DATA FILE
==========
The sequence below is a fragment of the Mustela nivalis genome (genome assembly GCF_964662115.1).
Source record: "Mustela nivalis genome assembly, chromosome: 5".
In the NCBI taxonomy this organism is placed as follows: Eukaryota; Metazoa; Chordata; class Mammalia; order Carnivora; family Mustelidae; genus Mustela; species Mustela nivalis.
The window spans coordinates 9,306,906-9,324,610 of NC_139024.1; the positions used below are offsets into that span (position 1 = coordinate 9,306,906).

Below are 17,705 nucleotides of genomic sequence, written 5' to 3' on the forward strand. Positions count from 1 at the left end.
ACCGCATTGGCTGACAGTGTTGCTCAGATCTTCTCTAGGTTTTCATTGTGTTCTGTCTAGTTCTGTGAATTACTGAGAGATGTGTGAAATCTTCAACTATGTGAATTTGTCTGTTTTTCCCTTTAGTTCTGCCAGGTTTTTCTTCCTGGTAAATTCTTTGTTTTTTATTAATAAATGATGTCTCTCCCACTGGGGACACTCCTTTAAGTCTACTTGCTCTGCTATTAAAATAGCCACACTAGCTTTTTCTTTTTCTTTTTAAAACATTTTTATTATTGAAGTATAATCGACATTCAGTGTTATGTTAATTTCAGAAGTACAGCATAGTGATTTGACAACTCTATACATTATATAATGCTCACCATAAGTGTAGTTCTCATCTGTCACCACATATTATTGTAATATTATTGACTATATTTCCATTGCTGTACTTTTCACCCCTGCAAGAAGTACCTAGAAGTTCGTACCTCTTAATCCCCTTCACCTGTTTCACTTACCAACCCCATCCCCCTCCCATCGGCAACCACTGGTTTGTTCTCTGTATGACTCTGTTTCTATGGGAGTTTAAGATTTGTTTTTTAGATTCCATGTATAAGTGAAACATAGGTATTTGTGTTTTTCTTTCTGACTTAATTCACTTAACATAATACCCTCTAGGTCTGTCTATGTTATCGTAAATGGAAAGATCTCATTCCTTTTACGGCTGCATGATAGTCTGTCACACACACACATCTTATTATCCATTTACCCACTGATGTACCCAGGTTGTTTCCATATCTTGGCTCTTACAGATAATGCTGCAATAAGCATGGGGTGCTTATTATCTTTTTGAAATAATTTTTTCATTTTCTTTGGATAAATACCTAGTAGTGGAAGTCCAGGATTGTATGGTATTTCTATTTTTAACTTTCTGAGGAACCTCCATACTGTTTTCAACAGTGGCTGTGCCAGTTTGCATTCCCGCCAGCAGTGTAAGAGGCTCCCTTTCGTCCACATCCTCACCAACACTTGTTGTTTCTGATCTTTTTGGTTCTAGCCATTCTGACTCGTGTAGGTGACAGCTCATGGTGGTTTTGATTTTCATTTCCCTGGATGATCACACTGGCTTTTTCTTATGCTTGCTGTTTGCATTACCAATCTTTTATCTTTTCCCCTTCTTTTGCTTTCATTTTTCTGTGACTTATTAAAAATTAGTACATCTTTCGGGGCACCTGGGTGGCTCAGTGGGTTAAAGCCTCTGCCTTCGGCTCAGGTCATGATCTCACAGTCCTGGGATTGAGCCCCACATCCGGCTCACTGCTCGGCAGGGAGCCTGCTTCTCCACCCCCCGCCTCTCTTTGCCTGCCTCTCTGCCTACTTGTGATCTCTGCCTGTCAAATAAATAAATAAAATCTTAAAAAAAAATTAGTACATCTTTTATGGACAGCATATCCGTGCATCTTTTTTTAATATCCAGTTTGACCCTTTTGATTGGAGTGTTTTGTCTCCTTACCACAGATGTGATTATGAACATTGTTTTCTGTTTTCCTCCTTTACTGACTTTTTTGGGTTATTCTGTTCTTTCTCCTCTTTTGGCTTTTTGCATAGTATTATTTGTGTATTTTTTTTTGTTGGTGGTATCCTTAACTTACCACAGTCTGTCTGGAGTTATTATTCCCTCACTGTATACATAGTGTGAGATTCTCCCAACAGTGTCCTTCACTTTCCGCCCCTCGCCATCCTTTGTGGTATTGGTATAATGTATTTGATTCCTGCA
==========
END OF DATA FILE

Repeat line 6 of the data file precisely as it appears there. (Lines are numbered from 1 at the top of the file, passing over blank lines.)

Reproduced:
ACCGCATTGGCTGACAGTGTTGCTCAGATCTTCTCTAGGTTTTCATTGTGTTCTGTCTAGTTCTGTGAATTACTGAGAGATGTGTGAAATCTTCAACTATGTGAATTTGTCTGTTTTTCCCTTTAGTTCTGCCAGGTTTTTCTTCCTGGTAAATTCTTTGTTTTTTATTAATAAATGATGTCTCTCCCACTGGGGACACTCCTTTAAGTCTACTTGCTCTGCTATTAAAATAGCCACACTAGCTTTTTCTTTTTCTTTTTAAAACATTTTTATTATTGAAGTATAATCGACATTCAGTGTTATGTTAATTTCAGAAGTACAGCATAGTGATTTGACAACTCTATACATTATATAATGCTCACCATAAGTGTAGTTCTCATCTGTCACCACATATTATTGTAATATTATTGACTATATTTCCATTGCTGTACTTTTCACCCCTGCAAGAAGTACCTAGAAGTTCGTACCTCTTAATCCCCTTCACCTGTTTCACTTACCAACCCCATCCCCCTCCCATCGGCAACCACTGGTTTGTTCTCTGTATGACTCTGTTTCTATGGGAGTTTAAGATTTGTTTTTTAGATTCCATGTATAAGTGAAACATAGGTATTTGTGTTTTTCTTTCTGACTTAATTCACTTAACATAATACCCTCTAGGTCTGTCTATGTTATCGTAAATGGAAAGATCTCATTCCTTTTACGGCTGCATGATAGTCTGTCACACACACACATCTTATTATCCATTTACCCACTGATGTACCCAGGTTGTTTCCATATCTTGGCTCTTACAGATAATGCTGCAATAAGCATGGGGTGCTTATTATCTTTTTGAAATAATTTTTTCATTTTCTTTGGATAAATACCTAGTAGTGGAAGTCCAGGATTGTATGGTATTTCTATTTTTAACTTTCTGAGGAACCTCCATACTGTTTTCAACAGTGGCTGTGCCAGTTTGCATTCCCGCCAGCAGTGTAAGAGGCTCCCTTTCGTCCACATCCTCACCAACACTTGTTGTTTCTGATCTTTTTGGTTCTAGCCATTCTGACTCGTGTAGGTGACAGCTCATGGTGGTTTTGATTTTCATTTCCCTGGATGATCACACTGGCTTTTTCTTATGCTTGCTGTTTGCATTACCAATCTTTTATCTTTTCCCCTTCTTTTGCTTTCATTTTTCTGTGACTTATTAAAAATTAGTACATCTTTCGGGGCACCTGGGTGGCTCAGTGGGTTAAAGCCTCTGCCTTCGGCTCAGGTCATGATCTCACAGTCCTGGGATTGAGCCCCACATCCGGCTCACTGCTCGGCAGGGAGCCTGCTTCTCCACCCCCCGCCTCTCTTTGCCTGCCTCTCTGCCTACTTGTGATCTCTGCCTGTCAAATAAATAAATAAAATCTTAAAAAAAAATTAGTACATCTTTTATGGACAGCATATCCGTGCATCTTTTTTTAATATCCAGTTTGACCCTTTTGATTGGAGTGTTTTGTCTCCTTACCACAGATGTGATTATGAACATTGTTTTCTGTTTTCCTCCTTTACTGACTTTTTTGGGTTATTCTGTTCTTTCTCCTCTTTTGGCTTTTTGCATAGTATTATTTGTGTATTTTTTTTTGTTGGTGGTATCCTTAACTTACCACAGTCTGTCTGGAGTTATTATTCCCTCACTGTATACATAGTGTGAGATTCTCCCAACAGTGTCCTTCACTTTCCGCCCCTCGCCATCCTTTGTGGTATTGGTATAATGTATTTGATTCCTGCA